‘It works as an expert group with people who really understand how things operate currently and what the challenges are,’ she says. The dialogue between the ICS and the providers on the collaborative means that when looking at, say, a problem with access, ‘this leads to a better plan than could ever have been achieved by one party on their own’, she says.

Director of primary care for the ICB, Mr Basi also has a seat on the collaborative board. ‘This means that I can go to the collaborative and with, say, winter pressures, talk about how we are going to work together to co-design a solution.’  

The collaborative also allows primary care to have ‘much more influential discussions with acute and mental health providers, and to have a collective voice for primary care when we start to have discussions around clinical care pathway design’, says Mr Basi.

For example, across the Black Country, there is a single acute and a single mental health provider collaborative, ‘and we have agreed to have cross-collaborative summits in the Autumn to start that process of having joined-up discussions around what integrated care should look like’, he says.  

Early achievements

One of the collaborative’s early achievements has been to drive a winter access programme, which included setting up children’s respiratory hubs that provided additional capacity across the winter period.  

‘We set out a winter access programme, gave £1m across the four places, and asked each place to design what they would like to deliver,’ says Mr Basi.

As a result, two places – Sandwell and Dudley – set up a respiratory hub for children known as an Acute Respiratory Infection (ARI) hub, and Wolverhampton and Walsall set up general access hubs. The programme has provided ‘much more capacity, increased traffic to face-to-face and virtual appointments, and alleviated pressure on emergency services during the winter period’, says Mr Basi.   

Sandwell’s ARI hub, for example, increased its capacity by 40% to help support urgent and emergency care during the busy winter period. The hub offers same-day, face-to-face GP appointments for children aged 12 and under with respiratory issues such as coughs or chest infections. It enables children to be seen within the community if their usual GP practice is fully booked. The hub provides earlier diagnoses for patients through quicker access at a location close to home. And it reduces the number of children presenting to out-of-hours services and emergency departments due to not getting a same-day GP appointment. All GP practices in Sandwell have direct access to the hub and can book an appointment for their patient online.

The hub has seen more than 13,000 children, and data shows that less than 1% of these patients required an onward referral to A&E or a paediatrics assessment unit, significantly reducing the burden that would otherwise be on A&E or walk-in centres. The model is now being rolled out across the Black Country.

Patient input

Another achievement is the recruitment of four mental health ARRS providers specifically for children. Dr Arun Saini, a GP at Portway Family Practice and a clinical director at Citrus Health PCN, Sandwell, worked with the collaborative in using about £100k from NHS England to arrange match funding by PCNs in Sandwell and Dudley. 

Then there’s the ongoing work to design the Black Country’s primary care delivery model for the future. The collaborative wants to involve the public and patients in its design. ‘That’s important because it deals with some of the misconceptions about what you should and shouldn’t expect from primary care,’ says Mr Basi. It also allows the system to understand what primary care does well in terms of acting as the health service’s gatekeeper.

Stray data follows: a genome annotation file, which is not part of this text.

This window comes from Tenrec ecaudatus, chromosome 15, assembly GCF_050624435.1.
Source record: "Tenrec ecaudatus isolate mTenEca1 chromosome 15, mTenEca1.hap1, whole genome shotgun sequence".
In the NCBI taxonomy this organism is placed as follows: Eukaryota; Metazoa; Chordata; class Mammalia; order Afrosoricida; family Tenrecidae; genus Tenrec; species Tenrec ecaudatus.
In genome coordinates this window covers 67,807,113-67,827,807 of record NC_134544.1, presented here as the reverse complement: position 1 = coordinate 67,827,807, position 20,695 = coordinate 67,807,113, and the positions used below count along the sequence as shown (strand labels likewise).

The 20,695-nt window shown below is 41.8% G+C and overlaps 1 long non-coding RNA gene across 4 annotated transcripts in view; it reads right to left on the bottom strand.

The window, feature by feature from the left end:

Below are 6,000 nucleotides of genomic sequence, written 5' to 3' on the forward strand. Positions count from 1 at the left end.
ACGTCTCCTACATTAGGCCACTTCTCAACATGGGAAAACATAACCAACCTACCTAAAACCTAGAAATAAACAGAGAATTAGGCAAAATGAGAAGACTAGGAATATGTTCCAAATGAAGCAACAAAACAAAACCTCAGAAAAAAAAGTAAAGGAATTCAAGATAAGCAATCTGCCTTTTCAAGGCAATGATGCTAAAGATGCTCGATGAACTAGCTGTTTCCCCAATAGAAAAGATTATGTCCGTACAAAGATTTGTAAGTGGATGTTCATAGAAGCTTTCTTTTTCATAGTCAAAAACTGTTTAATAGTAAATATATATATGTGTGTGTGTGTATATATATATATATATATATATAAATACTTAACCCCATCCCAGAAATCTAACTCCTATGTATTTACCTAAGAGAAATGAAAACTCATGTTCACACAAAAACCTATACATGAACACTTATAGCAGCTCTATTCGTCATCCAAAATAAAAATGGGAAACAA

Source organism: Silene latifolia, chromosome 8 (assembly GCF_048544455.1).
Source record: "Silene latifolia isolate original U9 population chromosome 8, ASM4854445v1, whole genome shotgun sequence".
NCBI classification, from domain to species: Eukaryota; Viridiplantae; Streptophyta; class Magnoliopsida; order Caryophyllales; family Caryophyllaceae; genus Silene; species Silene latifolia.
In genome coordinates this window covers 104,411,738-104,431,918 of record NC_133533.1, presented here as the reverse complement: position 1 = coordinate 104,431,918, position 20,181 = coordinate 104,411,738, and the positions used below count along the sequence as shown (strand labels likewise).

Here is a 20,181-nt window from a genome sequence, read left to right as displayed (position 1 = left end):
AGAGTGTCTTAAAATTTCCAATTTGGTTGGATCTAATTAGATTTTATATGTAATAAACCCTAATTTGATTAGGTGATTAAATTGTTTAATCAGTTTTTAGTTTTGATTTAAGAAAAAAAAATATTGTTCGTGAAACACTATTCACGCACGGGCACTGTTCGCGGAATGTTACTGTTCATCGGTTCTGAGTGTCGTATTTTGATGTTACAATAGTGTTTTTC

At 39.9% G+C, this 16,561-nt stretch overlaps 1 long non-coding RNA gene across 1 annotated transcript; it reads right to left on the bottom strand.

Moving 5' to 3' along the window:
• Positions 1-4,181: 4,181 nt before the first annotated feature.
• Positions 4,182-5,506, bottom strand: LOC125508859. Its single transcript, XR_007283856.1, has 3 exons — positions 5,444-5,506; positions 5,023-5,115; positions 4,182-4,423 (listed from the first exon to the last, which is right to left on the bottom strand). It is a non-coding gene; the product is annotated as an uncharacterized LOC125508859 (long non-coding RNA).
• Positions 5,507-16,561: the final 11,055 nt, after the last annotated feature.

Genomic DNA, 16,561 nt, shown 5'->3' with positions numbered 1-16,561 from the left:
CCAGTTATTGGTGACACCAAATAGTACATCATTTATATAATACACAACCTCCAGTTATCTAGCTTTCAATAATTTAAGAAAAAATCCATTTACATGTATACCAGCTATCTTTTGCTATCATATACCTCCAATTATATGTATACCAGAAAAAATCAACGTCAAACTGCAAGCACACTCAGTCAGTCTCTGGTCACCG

The ICB and the collaborative are also working together to design a primary care transformation workforce development and delivery unit. ‘It’s a tremendous example of partnership working and collaboration,’ says Mr Basi.  

‘We’re pulling all of this together as we speak and are going to get some external support to help us produce the strategy in the next six to nine months,’ he says.  

Changing GP mindsets

One of the challenges has been creating an awareness and understanding of why there is a need for the collaborative in the first place.

‘It’s taken a while to change some GPs’ mindsets, and we’ve done this through two summits involving GPs from all areas,’ says Dr Reehana. ‘Our initial intention was to have sign-up at practice level. However, we found this hard to do with all 181 practices, so we’ve had an interim sign-up through PCNs. Every PCN has signed up to the collaborative, which is an achievement in itself,’ she says. 

Another challenge has been that the Black Country has ‘every conceivable model of provision – from super partnerships to single handers – and every kind of contract. So, where we’ve got to in 12 months is remarkable’, says Mr Basi.

With the collaborative only in the first year of its organisational development journey, ‘where we’ll be in a year or two is going to be very different’, says Mr Basi.

In the future, ‘I hope that we’ll be a primary care led integrated care system, with a clear primary care at scale provider environment’, he says. ‘I also hope we’ll have delivered on the value of integrating with pharmacists, optometrists, dentists, as well as community services, so we can have a better offer for patients – keeping them out of hospital and managing their care in the community as the default position.’

For now, ‘It’s very early on, and we’re nowhere near to bringing all the systems together under one umbrella’, says Dr Reehana. ‘But the will is there, the conditions are being set up, and we’re on the right journey. It’s going to take us a while – but we’re in a good place.’

This is the third article in Healthcare Leader’s series on primary care collaboratives. Read the first on Primary Care Collabovatives: A Quiet Revolution and the second on Primary Care Collaborative: Herefordshire.